Little time is wasted is the intervening twenty years but soon Hercules/Alcides is a strapping young man who has fallen in love with the beautiful princess of Crete, Hebe (Gaia Weiss). Alcides ‘older brother Iphicles (Liam Garrigan) also loves Hebe adding to the bitter rival between the brothers. When Iphicles stumbled across the pair it results in Hebe fleeing. A search party is formed including Alcides and Iphicles. During the search the two young men are attacked by a lion that Alcides kills with his beat hands crushing it to death, Iphicles quickly grabs the trophy and the credit for the amazing feat. Adding fuel to the already significant hatred between the two Iphicles not only hails himself the hero he brands Alcides a coward publically. Hebe, knowing both men is not inclined to believe the outlandish claims of Alcides’ big brother. Later at a banquet an argument erupts with Hebe almost drowning. Ultimately Hebe is betrothed to Iphicles and Alcides is dispatched to an assignment in Egypt. Just before he is to ship out his mother come to him and reveals his true lineage, Hercules, son of Zeus.
The next act of the story is the exploits of Alcides in Egypt and the circumstances heading him to assume the name and achieve the legendary valor and strength still associated with it today. Betrayed and sold into slavery Hercules and his friend Sotiris (Liam McIntyre) are forced to fight other slaves to the death. Eventually their reputations as undefeated leads them to be included in high stakes gladiatorial games in Greece. The intrigue and mistaken identity clouds the interaction of the characters as Alcmene is murdered and Hebe lead to believe Alcides is dead. A human incarnation of Hera prophecies about Hercules ‘destiny preparing him for the trial he is about to face, that he will emerge with his own kingdom and family.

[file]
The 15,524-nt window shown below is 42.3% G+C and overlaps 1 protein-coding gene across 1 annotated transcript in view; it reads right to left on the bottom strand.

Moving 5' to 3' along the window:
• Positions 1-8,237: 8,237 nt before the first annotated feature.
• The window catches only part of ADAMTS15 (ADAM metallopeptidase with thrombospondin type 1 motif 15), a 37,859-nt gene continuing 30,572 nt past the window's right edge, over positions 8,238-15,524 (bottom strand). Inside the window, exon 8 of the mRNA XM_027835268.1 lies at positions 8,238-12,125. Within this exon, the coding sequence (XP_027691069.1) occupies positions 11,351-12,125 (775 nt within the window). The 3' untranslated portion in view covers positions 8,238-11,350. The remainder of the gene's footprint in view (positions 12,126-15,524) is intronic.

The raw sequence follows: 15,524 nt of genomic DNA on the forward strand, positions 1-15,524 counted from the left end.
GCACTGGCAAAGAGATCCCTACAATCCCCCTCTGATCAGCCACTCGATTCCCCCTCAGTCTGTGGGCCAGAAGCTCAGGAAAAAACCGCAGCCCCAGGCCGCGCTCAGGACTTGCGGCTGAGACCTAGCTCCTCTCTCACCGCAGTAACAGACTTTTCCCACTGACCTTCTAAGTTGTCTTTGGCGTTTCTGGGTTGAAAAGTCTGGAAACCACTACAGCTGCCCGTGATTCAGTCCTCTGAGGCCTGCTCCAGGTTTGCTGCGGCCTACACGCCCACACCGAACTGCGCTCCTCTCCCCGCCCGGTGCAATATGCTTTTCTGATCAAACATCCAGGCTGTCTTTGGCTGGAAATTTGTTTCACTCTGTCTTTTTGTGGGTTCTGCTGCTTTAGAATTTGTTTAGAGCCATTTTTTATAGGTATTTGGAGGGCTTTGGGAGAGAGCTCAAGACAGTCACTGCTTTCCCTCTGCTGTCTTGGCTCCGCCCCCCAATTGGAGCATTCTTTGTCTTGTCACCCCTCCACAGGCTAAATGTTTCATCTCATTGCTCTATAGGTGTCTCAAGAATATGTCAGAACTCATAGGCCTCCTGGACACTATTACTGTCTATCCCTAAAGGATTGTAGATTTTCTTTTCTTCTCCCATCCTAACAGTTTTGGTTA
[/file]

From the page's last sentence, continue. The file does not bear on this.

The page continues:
In most ways this is an example of the classic hero’s journey. For a detailed and scholarly treatment of this most ancient of tropes check out ‘The Power of Myth’ by Professor Joseph Campbell. It has been hailed as directly influential for such modern mythologies as ‘Star Wars’ by delineating the commonality of the heroic archetype across every human culture. The hero is initially unaware of his true lineage and ultimate destiny. What is required is forging in the crucible of seemingly unsurmountable hardship to bring out his true inner hero. Even though the story follows this classic template the execution is weak and falls short of coming close to its potential. The movie eschewed the opportunity to follow the inner character development forced upon Alcides as he sheds that person to emerge as Hercules. Instead the movie unfolds as one segment after another targeted to keeping the special effects crews gainfully employed and providing some incentive for the 3D camera operators to test the limits of what their new toys can do. It serves as a reasonable popcorn flick for the adventure fans in the family with sufficient romantic influence for those with a need for relationship drama. The use of 3D is gimmicky and in your face but considering the targeted effect of the movie fully within its production parameters.